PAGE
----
GUBER 2018: The odd thing about this weekend's convention was that the chair's race overshadowed the biggest race next year--governor. While the four announced candidates (John Chiang, Delaine Eastin, Gavin Newsom, and Antonio Villaraigosa) spoke and worked the halls, the energy was all directed to the internecine fight between Kimberly Ellis and Eric Bauman for party chair. Only Newsom had an attentive and relatively full hall to speak to, as Chiang was pushed back into the lunch hour and the slots for Eastin and Villaraigosa were pushed back into the time when the 2,300 delegates were lining up to vote in the party officer elections. All four candidates gave strong speeches, with few discernible policy differences.
Observers paid a lot of intention to Senate President Pro Tem Kevin de León and billionaire environmental activist Tom Steyer to see if there were signs that one or both were going to throw their hats in the ring. Now, party conventions is not where you announce your candidacy, but behavior sends strong messages.
de León preceded his speech with a well produced video that sought to highlight his policy leadership, rather than just his role as top cat herder on the upper house's red carpet. Some noted that the video disclaimer said "Paid for by de León for Lieutenant Governor," but that's just one of three committees in which he has money parked. de León will not be running against Ed Hernandez, a member of the caucus he leads. Steyer fed delegates with breakfast burritos and coffee before the Saturday general session began. Both gave strong speeches.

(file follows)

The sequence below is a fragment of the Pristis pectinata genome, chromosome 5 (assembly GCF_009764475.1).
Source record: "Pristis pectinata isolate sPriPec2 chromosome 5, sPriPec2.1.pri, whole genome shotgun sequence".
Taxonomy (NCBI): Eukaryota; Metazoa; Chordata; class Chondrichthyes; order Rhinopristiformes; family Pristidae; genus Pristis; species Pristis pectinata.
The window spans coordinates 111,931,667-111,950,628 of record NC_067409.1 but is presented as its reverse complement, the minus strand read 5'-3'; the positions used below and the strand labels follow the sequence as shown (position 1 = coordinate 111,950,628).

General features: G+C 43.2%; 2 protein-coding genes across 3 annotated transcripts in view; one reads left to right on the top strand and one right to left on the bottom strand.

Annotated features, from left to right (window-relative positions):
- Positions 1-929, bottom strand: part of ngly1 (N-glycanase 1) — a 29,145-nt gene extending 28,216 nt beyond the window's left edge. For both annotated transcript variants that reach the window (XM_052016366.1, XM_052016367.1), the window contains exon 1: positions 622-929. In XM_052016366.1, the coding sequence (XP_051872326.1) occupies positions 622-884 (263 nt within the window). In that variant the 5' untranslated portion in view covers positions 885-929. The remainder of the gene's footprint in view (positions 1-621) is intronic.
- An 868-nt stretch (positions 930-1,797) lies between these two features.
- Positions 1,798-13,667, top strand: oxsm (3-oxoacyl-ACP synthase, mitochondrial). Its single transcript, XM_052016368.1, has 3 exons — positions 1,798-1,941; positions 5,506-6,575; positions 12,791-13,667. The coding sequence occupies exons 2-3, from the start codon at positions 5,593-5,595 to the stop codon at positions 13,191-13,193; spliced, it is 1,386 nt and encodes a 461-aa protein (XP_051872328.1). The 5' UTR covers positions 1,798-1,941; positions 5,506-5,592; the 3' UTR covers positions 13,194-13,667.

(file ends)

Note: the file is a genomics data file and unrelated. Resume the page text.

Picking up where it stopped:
As for money, Steyer is a billionaire and a self-financed campaign would be easy to ramp up quickly. However, California's electoral history is littered with self-financed wealthy candidates who found it as more of a liability than asset. Joe Mathews writes for Fox&Hounds that Steyer should stay out of the race.
de León has a few committees, from which money can be transferred to a gubernatorial campaign with an aggregate limit of $28,200 per donor (for each a primary and a general). Here are the balances of his committees as of 12/31. The next report--activity through June 30--will be filed by July 31: